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Expand chart
Data: FactSet; Chart: Axios Visuals

Gold prices closed at a record high, above $2,000 an ounce, on Tuesday and investors are getting even more bullish.

What happened: Bank of America released the summary of a call between its chief investment strategist and heads of its commodities, rates and technical strategy teams Tuesday that concluded gold was very well supported and could rise as high as $3,000 per ounce in the next 18 months.

The big picture: Globally, central banks and governments have announced $20 trillion of monetary and fiscal stimulus — $8 trillion of monetary and $12 trillion of fiscal, a number that represents around 20% of global GDP, they note.

  • "It's just astonishing and breathtaking and you have to sort of pinch yourself sometimes to sort of realize that it's actually happening," Michael Hartnett, BofA's chief investment strategist, said.
  • Central banks also are likely to continue to buy gold, helping underpin the price going forward, said metals strategist Michael Widmer.

The intrigue: The path for gold is also likely intertwined with the value of the dollar and U.S. real interest rates.

  • For gold to reach $2,500 an ounce Widmer predicts the dollar index would need to fall to near its 2018 low with real rates at -2% (nominal rates minus the rate of inflation).
  • But he could also see a scenario in which the dollar falls to its lowest since 2014 with real rates at -1.5%.

Between the lines: Escalating geopolitical tensions around the globe are also boosting safe-haven appetite for gold.

  • Two large explosions that rocked Beirut, killing dozens and leaving thousands wounded, “probably (added) to the shine of Gold above $2020,” strategists at Mizuho Bank said a note.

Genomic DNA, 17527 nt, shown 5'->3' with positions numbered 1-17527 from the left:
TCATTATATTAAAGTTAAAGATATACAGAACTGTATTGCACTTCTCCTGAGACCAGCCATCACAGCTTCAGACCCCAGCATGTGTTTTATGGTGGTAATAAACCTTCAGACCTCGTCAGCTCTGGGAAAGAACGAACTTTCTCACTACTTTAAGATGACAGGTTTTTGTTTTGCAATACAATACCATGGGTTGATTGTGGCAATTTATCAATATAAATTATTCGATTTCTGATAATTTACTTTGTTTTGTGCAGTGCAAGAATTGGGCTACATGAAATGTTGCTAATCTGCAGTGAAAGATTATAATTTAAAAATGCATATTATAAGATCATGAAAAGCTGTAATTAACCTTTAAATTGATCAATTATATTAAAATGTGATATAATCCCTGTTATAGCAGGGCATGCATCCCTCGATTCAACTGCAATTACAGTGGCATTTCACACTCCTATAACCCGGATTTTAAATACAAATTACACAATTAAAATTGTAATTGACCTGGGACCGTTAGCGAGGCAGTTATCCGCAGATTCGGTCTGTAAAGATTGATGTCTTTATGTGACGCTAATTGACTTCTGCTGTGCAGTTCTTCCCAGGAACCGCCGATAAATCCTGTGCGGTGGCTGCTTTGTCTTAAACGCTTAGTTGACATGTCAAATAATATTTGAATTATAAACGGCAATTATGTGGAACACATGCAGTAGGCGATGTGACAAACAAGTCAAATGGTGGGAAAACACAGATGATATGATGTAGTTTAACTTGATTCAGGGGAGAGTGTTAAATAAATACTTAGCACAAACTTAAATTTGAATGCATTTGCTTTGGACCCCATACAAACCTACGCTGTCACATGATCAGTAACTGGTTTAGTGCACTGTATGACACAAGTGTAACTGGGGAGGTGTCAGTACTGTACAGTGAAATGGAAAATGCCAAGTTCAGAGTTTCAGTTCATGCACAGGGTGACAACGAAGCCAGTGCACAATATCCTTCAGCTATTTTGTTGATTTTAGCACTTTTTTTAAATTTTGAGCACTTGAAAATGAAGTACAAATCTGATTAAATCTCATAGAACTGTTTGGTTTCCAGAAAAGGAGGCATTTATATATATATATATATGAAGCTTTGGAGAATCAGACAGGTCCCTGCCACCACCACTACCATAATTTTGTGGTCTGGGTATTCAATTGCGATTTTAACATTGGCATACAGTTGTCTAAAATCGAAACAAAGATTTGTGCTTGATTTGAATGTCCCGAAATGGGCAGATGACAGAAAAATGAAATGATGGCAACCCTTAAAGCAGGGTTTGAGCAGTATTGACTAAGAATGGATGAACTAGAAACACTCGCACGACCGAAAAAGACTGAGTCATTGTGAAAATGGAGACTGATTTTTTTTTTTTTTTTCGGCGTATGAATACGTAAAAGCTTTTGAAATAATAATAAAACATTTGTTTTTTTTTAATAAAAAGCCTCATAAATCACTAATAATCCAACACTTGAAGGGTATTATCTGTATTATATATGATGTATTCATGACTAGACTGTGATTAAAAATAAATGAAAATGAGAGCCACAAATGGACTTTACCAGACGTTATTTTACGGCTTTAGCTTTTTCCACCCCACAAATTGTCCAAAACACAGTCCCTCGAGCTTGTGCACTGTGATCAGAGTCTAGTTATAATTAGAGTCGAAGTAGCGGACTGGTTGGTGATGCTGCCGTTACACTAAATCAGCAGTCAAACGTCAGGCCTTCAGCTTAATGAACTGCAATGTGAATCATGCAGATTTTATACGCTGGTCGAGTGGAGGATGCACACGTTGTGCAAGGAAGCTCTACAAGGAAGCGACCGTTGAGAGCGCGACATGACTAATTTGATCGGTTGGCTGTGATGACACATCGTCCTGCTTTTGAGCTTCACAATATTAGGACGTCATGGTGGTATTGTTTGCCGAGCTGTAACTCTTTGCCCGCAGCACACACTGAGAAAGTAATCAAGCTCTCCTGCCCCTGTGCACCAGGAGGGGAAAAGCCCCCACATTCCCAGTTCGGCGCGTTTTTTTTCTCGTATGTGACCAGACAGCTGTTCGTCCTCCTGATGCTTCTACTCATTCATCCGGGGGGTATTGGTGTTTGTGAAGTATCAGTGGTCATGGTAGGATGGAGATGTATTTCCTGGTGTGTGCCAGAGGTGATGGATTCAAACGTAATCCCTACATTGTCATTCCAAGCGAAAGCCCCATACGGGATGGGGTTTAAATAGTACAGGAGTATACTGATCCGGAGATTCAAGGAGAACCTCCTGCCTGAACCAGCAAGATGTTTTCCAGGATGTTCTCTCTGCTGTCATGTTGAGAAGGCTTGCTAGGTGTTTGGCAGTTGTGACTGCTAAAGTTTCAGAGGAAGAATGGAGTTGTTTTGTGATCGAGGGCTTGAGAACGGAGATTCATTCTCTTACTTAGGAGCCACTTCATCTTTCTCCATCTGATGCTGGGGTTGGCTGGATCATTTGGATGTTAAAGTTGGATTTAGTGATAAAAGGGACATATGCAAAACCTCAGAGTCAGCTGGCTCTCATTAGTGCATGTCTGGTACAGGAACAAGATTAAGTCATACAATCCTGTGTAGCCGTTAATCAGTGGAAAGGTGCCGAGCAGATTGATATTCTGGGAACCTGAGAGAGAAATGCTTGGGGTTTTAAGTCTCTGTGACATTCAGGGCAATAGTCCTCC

The bottom line: "The global pandemic is providing a sustained boost to gold due to increased savings, growing inequality, vast capital destruction, declining productivity, rising public debt levels, and, most importantly, falling equilibrium real interest rates," BofA analysts concluded.

  • "In addition, we believe that a clouded geopolitical chessboard further supports the case for our $3,000/oz forecast over the next 18 months."

Go deeper

Dion Rabouin, author of Markets
Nov 9, 2020 - Economy & Business

Emerging market assets are back in the spotlight

Illustration: Sarah Grillo/Axios

The expected gridlock in Washington and more monetary easing across the globe combined with a less antagonistic approach to countries like Mexico and China from President-elect Biden is getting asset managers excited about emerging markets again.

State of play: Fund managers at JPMorgan Asset Management say EM assets are in a “sweet spot” in the months ahead, especially bonds denominated in local currency.

Updated 3 hours ago - World

U.S. releases report finding Saudi prince approved Khashoggi operation

Photo: Bandar Algaloud / Saudi Kingdom Council / Handout/Anadolu Agency via Getty Images

The Office of the Director of National Intelligence (ODNI) has released an unclassified report assessing that Saudi Crown Prince Mohammed bin Salman (MBS) approved the operation to "capture or kill" Washington Post journalist Jamal Khashoggi in 2018.

Driving the news: The White House also announced sanctions on entities implicated in the murder, though not on MBS directly. Officials also announced a new "Khashoggi ban" under which individuals accused of harassing journalists or dissidents outside their borders can be barred from entering the U.S.

About 20% of U.S. adults have received first vaccine dose, White House says

Joe Biden speaks during an event commemorating the 50 million COVID-19 vaccine shots. Photo: Doug Mills-Pool/Getty Images

Nearly 1 in 5 adults and nearly half of Americans 65 and older have received their first dose of the coronavirus vaccine, White House senior adviser Andy Slavitt said on Friday.

The big picture: The Biden administration has previously said it has secured enough doses to vaccinate most of the American population by the end of July.

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